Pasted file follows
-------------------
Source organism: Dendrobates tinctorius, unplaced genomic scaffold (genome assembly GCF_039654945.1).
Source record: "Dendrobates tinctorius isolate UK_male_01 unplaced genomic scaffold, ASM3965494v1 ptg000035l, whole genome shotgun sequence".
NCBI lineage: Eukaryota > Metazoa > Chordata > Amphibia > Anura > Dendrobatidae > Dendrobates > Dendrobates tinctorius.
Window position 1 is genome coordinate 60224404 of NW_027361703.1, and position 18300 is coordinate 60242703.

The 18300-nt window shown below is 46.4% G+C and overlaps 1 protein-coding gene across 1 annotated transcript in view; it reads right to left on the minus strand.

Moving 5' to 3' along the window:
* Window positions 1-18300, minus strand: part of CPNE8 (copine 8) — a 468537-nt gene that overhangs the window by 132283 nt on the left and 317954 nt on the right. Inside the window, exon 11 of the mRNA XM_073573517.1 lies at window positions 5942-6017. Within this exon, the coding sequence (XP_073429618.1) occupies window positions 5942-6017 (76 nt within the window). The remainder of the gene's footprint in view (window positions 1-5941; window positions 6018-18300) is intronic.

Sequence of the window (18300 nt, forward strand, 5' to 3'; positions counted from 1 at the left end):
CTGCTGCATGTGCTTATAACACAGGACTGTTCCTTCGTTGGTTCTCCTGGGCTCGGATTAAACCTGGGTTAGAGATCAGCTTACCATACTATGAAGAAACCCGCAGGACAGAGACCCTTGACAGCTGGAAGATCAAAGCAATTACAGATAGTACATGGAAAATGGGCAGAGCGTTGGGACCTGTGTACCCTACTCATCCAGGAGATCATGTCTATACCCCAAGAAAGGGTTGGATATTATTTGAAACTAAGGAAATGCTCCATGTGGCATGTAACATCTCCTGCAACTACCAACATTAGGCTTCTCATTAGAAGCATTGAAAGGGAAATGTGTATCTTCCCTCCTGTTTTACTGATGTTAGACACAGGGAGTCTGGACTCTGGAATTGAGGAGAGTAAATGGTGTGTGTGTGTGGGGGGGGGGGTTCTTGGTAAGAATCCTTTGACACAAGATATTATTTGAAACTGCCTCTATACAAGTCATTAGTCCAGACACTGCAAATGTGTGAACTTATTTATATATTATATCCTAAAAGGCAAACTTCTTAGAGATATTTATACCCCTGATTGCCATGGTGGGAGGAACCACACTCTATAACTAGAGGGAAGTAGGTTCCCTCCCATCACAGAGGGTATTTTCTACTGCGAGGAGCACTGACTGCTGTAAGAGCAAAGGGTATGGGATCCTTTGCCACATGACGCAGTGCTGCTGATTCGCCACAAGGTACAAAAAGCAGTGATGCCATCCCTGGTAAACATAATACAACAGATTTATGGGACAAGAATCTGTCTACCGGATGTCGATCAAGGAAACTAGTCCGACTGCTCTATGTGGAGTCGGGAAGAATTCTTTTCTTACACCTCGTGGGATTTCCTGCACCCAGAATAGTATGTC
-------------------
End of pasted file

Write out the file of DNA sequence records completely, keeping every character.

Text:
Source organism: Dendrobates tinctorius, unplaced genomic scaffold (genome assembly GCF_039654945.1).
Source record: "Dendrobates tinctorius isolate UK_male_01 unplaced genomic scaffold, ASM3965494v1 ptg000035l, whole genome shotgun sequence".
NCBI lineage: Eukaryota > Metazoa > Chordata > Amphibia > Anura > Dendrobatidae > Dendrobates > Dendrobates tinctorius.
Window position 1 is genome coordinate 60224404 of NW_027361703.1, and position 18300 is coordinate 60242703.

The 18300-nt window shown below is 46.4% G+C and overlaps 1 protein-coding gene across 1 annotated transcript in view; it reads right to left on the minus strand.

Moving 5' to 3' along the window:
* Window positions 1-18300, minus strand: part of CPNE8 (copine 8) — a 468537-nt gene that overhangs the window by 132283 nt on the left and 317954 nt on the right. Inside the window, exon 11 of the mRNA XM_073573517.1 lies at window positions 5942-6017. Within this exon, the coding sequence (XP_073429618.1) occupies window positions 5942-6017 (76 nt within the window). The remainder of the gene's footprint in view (window positions 1-5941; window positions 6018-18300) is intronic.

Sequence of the window (18300 nt, forward strand, 5' to 3'; positions counted from 1 at the left end):
CTGCTGCATGTGCTTATAACACAGGACTGTTCCTTCGTTGGTTCTCCTGGGCTCGGATTAAACCTGGGTTAGAGATCAGCTTACCATACTATGAAGAAACCCGCAGGACAGAGACCCTTGACAGCTGGAAGATCAAAGCAATTACAGATAGTACATGGAAAATGGGCAGAGCGTTGGGACCTGTGTACCCTACTCATCCAGGAGATCATGTCTATACCCCAAGAAAGGGTTGGATATTATTTGAAACTAAGGAAATGCTCCATGTGGCATGTAACATCTCCTGCAACTACCAACATTAGGCTTCTCATTAGAAGCATTGAAAGGGAAATGTGTATCTTCCCTCCTGTTTTACTGATGTTAGACACAGGGAGTCTGGACTCTGGAATTGAGGAGAGTAAATGGTGTGTGTGTGTGGGGGGGGGGGTTCTTGGTAAGAATCCTTTGACACAAGATATTATTTGAAACTGCCTCTATACAAGTCATTAGTCCAGACACTGCAAATGTGTGAACTTATTTATATATTATATCCTAAAAGGCAAACTTCTTAGAGATATTTATACCCCTGATTGCCATGGTGGGAGGAACCACACTCTATAACTAGAGGGAAGTAGGTTCCCTCCCATCACAGAGGGTATTTTCTACTGCGAGGAGCACTGACTGCTGTAAGAGCAAAGGGTATGGGATCCTTTGCCACATGACGCAGTGCTGCTGATTCGCCACAAGGTACAAAAAGCAGTGATGCCATCCCTGGTAAACATAATACAACAGATTTATGGGACAAGAATCTGTCTACCGGATGTCGATCAAGGAAACTAGTCCGACTGCTCTATGTGGAGTCGGGAAGAATTCTTTTCTTACACCTCGTGGGATTTCCTGCACCCAGAATAGTATGTC